But seriously, León is hot. In the high season, roughly November to February according to hostel workers, the city’s average temperatures are actually the lowest of the year. Of course, I hadn’t thought to look up Nicaraguan climate beyond the times I would be there, so I was shocked to learn that the blaring sun and oppressive humidity was their “winter.” Nicaragua doesn’t really have seasons, just a dry season and a rainy season, and they’re both pretty freaking hot.
Despite the rivers of sweat and layers of deodorant I caked on for the sake of passerby, León charmed me. Not only is it a hub of activity itself, but it is also a gateway to nearby volcanoes and beaches.
My flight got in at 8pm, and after hearing from many people to avoid Managua at night, I booked a taxi to León rather than stay and use the bus in the morning. Well, the taxi driver wasn’t there (I later learned repeatedly that this is far from uncommon). After being followed around by some taxi drivers who were grating my nerves with their earnestness, I was able to call a friend and she told me my best bet was to take a taxi all the way to León, where I already had a hostel reservation. The drive was $80, which was much more than I had planned on spending, but it was safer than getting a taxi from the highway and I was able to get a driver who spoke some English.
Immediately, I was initiated into the kamikaze driving rules of Nicaragua. Insane speeds, hairpin turns, and questionable passing on two-lane highways would have been a nail-biter of a drive – if I wasn’t so tired. Often the driver would be going 60mph, only to suddenly brake when we came upon a donkey carriage or moped that didn’t have reflectors. Everyone beeps too, and I began to realize that a few quick beeps are “hey, how are you doing?” and longer beeps are “get out of the way, hijo de puta!” Normally I would have been flipping through my travel dictionary to figure out what “slower” was in Spanish, but I couldn’t bring myself to do more than passively watch through half-closed eyes.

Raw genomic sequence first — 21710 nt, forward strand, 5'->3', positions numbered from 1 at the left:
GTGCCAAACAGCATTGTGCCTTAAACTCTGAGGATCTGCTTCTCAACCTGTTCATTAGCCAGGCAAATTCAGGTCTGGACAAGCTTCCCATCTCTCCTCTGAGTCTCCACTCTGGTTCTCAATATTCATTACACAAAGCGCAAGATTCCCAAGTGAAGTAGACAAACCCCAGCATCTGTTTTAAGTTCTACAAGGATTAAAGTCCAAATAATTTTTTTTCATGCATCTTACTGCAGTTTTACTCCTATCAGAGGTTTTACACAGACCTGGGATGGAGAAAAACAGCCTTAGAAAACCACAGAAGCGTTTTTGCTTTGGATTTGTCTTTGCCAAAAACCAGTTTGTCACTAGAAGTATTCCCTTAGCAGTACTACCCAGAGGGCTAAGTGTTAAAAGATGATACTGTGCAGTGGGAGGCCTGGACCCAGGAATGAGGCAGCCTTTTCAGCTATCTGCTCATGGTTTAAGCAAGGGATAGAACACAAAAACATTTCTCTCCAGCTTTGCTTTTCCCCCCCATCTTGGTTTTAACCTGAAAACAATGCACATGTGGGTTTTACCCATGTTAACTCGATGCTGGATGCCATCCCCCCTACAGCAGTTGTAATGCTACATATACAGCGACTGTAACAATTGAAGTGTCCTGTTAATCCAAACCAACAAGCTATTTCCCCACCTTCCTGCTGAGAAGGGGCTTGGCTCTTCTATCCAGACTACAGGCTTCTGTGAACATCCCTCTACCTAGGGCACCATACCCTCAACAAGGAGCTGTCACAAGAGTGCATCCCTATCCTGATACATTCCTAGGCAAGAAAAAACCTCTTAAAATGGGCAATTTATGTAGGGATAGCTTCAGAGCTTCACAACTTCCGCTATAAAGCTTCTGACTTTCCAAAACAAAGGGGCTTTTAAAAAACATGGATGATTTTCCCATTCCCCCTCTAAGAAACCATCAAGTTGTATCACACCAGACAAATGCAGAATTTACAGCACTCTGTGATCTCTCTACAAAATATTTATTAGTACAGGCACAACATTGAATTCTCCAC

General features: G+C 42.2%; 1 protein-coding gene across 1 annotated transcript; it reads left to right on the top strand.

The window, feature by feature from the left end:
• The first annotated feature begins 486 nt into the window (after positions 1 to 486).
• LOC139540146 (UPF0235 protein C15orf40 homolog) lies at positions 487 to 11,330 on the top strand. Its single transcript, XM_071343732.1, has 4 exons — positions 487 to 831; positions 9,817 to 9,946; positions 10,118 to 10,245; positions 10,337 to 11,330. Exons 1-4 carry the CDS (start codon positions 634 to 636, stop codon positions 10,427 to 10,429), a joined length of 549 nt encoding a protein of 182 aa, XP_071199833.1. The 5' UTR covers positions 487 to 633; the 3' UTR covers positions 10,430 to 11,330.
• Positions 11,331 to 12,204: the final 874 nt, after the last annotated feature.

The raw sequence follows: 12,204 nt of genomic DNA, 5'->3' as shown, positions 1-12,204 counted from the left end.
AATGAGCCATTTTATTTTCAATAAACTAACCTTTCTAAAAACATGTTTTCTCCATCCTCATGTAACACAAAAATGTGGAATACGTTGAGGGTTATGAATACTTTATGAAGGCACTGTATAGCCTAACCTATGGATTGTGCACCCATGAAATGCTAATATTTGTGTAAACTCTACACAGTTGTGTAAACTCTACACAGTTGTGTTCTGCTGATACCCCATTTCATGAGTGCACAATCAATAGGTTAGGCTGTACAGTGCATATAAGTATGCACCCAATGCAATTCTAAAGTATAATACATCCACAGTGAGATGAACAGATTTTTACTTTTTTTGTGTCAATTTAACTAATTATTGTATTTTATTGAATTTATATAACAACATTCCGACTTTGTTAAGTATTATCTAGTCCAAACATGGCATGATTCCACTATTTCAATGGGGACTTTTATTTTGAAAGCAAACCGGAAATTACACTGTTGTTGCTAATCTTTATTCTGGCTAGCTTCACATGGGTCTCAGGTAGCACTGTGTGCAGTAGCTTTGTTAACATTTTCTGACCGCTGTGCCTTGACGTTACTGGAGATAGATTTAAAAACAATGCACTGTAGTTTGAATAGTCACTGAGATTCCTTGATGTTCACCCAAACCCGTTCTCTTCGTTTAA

When I finally crashed on my dorm bed in the Surfing Turtle León hostel, I curled up with my two-liter water bottle and fell asleep to the sounds of moped horns outside. The next morning I awoke to a tall Dutch man leaping from the top bunk and greeting me with “Howdy!” Thus began my first day in Nicaragua.
Catedral de León
Famously the largest cathedral in all of Central America, this has a beautiful view of the city and the volcanoes beyond. It took me a couple loops around the cathedral to figure out that a small tunnel leads to a ticket office for rooftop tours. From there, I again walked around the cathedral until I found the gatekeeper for the rooftop, and after my ticket was punched I followed a small group up a claustrophobic pathway to the top. Shoes aren’t allowed, and it is kind of refreshing to walk the sunbaked roof barefoot. The bluebird skies and whitewashed roof transport you to an almost meditative state, far from the hustle and bustle below.
I have decided to join the masses and become a blogger.
*Takes several sips of wine.* Let’s do this.
Admittedly, Nicaragua was never at the top of my travel list. When my friend moved there last year, I began looking into this beautiful country, and was shocked at what a hidden gem it is. Surfers, history buffs, adventurers, and beach bums can enjoy this diamond in the rough equally. I’m lucky enough to be spending over three weeks there, but the more I research Nicaragua, the more I realize no trip could be long enough to enjoy the bounty of experiences this emerging vacation destination has to offer.
As anyone who has planned a trip quickly realizes, the planning phase is so overwhelming. My goal this trip is to not focus on packing in every 5-star destination on Trip Advisor, but to enjoy each moment that I am able to enjoy.
Of course, the only barrier to this is the small fact that I’m moving back to D.C. in eleven days. So I’ll have to pack, ship all my belongings, plan my trip, unpack then repack everything for Nicaragua, and learn Spanish.
After my relaxed years here, enjoying the mountains and learning how to live slowly, I have to wrap up my time here in a massive and messy scramble. The stress! I mean, el estrés!